The steady vamping, as melodic as it was rhythmic continued, in pretty much all of Thys's compositions, but the overall mood felt a little too smooth, despite Waits's characteristic churn and the front-line interweaving. It was only at the very end that Thys's bass solo turned the mood from appeased to soulful.
Bert Joris Quartet
Bert Joris - tp, flh (myspace)
Dado Moroni - p
Philippe Aerts - b
Dré Pallemaerts - d
The Brussels Jazz Orchestra's The Music of Bert Joris is an absolutely great album of Joris's compositions (and soloing) that I cannot recommend enough. His quartet has just released a new CD, and it's with its title-track, "Mangone," that the concert really took off. The understated 4-bar vamp and the steady ticking of four-to-the-bar rim clicks allowed Joris's sensual phrases to hang in uncluttered air. The sense of stripping away the superfluous to arrive at a pure melodic core is central to Joris's playing, and emerged fully when he played fluegelhorn on an almost-ballad. Despite its quality, I didn't listen to the whole concert because I wanted to rest my ears before Ornette Coleman came on, but the crowd went wild for its local hero.
Ornette Coleman 3 Bass Quintet
Ornette Coleman - as, tp, vln
Tony Falanga - b
Charnett Moffett - b
Al McDowell - el b
Denardo Coleman - d
Most miraculous to me about this performance was that it made music mysterious again. How did they decide to begin and end? Why the trumpet, now, the violin, later? How was the inscrutable relationship between alto and the rest determined? With his spoken introduction, Coleman offered a seemingly simple answer to all these questions, and others besides: "If you follow the sound, we'll all be in the same room."
The three bassists mostly kept themselves out of each other's timbral range (Falanga and Moffett swapping bowing duties, Moffett judiciously applying Milesian wah-wah pedal as Coleman played trumpet, McDowell chording in the upper register), but three improvising bassists is never going to be easy for the listener to follow, so perhaps Denardo's steady, but not unsubtle, pummeling is meant to act as a counterweight to that tangled complexity.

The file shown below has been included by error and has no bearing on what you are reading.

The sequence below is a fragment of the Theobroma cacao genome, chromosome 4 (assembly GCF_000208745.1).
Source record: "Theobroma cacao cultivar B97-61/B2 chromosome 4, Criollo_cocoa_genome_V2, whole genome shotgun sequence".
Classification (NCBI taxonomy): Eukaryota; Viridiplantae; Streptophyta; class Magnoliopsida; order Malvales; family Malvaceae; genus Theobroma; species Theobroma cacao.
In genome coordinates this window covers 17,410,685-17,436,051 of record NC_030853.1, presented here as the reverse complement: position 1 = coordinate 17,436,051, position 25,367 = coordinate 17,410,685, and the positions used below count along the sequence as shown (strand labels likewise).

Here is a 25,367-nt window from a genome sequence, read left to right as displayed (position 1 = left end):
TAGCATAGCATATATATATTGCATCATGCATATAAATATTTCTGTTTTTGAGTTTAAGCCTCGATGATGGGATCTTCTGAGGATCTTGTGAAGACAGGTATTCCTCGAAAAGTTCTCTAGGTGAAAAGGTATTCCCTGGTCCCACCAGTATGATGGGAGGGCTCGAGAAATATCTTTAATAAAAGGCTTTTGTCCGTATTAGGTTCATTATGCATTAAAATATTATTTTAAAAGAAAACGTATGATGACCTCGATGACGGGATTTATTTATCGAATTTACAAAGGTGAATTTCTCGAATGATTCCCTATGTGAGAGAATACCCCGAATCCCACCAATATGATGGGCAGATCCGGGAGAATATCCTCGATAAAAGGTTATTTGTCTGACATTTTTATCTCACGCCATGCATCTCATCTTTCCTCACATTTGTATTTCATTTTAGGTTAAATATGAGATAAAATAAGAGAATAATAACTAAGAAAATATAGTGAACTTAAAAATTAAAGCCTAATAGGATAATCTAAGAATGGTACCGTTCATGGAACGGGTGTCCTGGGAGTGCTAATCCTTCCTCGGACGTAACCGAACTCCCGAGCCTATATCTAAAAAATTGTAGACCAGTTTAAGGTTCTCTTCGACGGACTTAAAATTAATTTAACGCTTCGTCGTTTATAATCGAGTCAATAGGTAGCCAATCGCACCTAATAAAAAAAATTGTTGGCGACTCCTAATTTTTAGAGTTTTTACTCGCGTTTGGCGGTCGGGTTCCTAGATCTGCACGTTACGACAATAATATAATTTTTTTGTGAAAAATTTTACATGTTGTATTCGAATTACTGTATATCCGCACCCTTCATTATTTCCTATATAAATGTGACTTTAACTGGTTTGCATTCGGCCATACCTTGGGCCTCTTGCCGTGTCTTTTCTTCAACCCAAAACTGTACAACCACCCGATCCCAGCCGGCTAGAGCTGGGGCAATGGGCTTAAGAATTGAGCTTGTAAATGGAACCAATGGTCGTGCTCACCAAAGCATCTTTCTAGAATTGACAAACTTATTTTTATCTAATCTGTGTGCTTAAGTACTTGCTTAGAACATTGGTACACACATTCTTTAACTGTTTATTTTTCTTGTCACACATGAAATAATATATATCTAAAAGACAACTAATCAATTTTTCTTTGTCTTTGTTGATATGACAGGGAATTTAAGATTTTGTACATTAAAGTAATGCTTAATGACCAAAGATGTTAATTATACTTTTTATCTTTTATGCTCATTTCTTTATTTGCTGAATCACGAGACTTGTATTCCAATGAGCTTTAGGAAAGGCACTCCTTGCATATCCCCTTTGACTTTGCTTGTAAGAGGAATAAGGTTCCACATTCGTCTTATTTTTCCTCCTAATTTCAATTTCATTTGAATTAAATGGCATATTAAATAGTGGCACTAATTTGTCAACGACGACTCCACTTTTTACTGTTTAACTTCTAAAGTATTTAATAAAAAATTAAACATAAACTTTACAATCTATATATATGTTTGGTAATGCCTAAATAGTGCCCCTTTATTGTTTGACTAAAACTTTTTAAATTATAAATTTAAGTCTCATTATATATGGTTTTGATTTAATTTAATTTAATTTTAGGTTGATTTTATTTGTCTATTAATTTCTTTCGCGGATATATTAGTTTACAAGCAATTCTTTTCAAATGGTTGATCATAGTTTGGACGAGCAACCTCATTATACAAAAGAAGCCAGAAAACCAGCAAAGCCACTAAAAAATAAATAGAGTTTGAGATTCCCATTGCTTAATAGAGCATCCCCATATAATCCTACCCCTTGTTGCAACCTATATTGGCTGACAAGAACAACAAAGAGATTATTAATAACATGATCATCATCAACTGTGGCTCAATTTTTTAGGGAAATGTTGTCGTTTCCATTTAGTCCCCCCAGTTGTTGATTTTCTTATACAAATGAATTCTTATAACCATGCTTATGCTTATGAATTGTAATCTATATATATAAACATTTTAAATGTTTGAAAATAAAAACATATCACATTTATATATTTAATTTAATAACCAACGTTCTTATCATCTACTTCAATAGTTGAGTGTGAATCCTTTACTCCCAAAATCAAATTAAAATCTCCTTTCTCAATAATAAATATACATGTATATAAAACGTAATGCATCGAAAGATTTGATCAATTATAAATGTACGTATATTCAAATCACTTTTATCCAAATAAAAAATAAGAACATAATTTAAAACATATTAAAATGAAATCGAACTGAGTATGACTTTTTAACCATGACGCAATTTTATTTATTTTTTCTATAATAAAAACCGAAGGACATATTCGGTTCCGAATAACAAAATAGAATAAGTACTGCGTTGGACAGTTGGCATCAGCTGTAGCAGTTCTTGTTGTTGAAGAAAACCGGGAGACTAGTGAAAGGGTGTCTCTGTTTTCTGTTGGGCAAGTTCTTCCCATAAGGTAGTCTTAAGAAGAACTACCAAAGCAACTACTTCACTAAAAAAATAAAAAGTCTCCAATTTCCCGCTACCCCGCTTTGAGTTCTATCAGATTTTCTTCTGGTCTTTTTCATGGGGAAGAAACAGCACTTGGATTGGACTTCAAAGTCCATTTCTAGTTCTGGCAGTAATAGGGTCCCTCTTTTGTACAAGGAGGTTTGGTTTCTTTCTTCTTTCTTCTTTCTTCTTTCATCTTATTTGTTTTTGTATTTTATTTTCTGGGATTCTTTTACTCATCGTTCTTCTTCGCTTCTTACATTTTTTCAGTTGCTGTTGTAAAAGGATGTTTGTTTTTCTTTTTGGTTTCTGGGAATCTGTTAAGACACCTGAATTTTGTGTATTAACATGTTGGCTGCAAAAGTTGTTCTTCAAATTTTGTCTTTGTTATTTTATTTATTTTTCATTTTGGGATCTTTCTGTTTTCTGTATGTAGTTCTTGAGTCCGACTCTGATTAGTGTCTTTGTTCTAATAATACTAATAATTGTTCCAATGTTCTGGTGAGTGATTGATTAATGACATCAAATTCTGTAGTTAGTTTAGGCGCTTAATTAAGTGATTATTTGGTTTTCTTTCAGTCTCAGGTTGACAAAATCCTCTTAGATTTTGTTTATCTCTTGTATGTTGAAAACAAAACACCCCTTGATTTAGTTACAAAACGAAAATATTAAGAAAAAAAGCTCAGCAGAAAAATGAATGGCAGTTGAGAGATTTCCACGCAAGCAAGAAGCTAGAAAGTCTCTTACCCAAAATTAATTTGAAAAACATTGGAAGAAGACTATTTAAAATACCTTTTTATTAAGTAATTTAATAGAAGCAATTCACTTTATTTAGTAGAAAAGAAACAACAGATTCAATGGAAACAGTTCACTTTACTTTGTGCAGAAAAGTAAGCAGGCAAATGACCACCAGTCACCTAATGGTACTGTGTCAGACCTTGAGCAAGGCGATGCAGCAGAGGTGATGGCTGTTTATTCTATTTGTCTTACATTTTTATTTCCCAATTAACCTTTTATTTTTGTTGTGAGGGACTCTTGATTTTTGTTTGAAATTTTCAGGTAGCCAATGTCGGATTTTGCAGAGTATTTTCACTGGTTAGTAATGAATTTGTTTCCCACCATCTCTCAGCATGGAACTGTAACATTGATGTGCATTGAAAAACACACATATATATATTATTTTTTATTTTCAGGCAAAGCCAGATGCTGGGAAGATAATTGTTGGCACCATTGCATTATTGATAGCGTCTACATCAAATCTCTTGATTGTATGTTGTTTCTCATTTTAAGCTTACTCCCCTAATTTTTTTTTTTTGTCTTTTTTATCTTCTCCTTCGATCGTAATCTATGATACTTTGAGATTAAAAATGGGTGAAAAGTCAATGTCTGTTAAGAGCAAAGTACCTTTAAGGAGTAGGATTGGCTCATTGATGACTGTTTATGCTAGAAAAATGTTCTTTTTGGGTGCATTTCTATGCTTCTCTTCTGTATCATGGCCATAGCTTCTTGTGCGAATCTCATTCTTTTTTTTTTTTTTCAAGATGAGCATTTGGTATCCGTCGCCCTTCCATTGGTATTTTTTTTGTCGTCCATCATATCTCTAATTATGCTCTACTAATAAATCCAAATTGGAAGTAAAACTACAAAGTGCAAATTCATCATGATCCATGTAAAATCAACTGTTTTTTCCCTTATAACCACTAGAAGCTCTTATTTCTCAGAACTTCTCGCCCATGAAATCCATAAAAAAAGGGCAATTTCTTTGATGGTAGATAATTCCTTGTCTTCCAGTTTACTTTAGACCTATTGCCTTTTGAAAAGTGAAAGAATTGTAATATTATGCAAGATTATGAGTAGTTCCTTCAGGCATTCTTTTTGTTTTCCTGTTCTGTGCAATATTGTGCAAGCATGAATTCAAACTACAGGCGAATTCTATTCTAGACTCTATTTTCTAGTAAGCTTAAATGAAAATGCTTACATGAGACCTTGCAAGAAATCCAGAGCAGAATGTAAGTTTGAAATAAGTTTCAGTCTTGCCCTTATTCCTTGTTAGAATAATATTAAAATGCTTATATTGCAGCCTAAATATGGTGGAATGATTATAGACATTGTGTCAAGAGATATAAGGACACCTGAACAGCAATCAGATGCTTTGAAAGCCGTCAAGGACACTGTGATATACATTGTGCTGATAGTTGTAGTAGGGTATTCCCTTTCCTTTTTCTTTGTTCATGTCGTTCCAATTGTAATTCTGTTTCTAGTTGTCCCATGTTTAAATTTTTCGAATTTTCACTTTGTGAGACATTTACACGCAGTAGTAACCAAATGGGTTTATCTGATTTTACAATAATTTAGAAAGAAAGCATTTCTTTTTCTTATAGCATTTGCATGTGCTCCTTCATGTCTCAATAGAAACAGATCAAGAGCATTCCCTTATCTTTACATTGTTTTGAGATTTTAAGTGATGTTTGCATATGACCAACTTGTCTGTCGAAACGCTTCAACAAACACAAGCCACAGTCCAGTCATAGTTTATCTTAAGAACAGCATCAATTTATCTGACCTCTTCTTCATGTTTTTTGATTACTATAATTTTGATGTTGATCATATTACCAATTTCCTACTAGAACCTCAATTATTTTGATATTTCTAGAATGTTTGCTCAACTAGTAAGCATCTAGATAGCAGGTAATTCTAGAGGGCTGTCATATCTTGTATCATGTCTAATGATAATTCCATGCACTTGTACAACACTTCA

The habitual (though always spine-tingling) encore performance of "Lonely Woman" (no improvisation, just an interpretation of a melody well-suited to a bass-heavy setting, as the original recording already featured that amazing bass thrum) highlighted a second outstanding aspect of Coleman's mysterious music-making. His tone and melodic playing have a conservative beauty that is startling in the context of the rough and tumble of Denardo's high-octane drums and the three-bass mêlée. I once read somewhere that Coleman was unhappy with the way the classic Atlantic quartet albums were mixed, because he wanted the instruments to be more equal in the mix. Here, though, it is difficult not to hear him as above the fray, even as he pushes and pulls against it. It is often said that musicians mellow as they get older, but I wonder if it is not rather that they are rid of all extraneous elements. Everything Coleman played sounded essential, in any case. The crowd roared.
"The Good Life" was included in the set-list (along with a Bach prelude that drew some laughter and some stuff from Sound Grammar). How could you not love this tune, even though the tumbling section in the middle was absent from this rendition?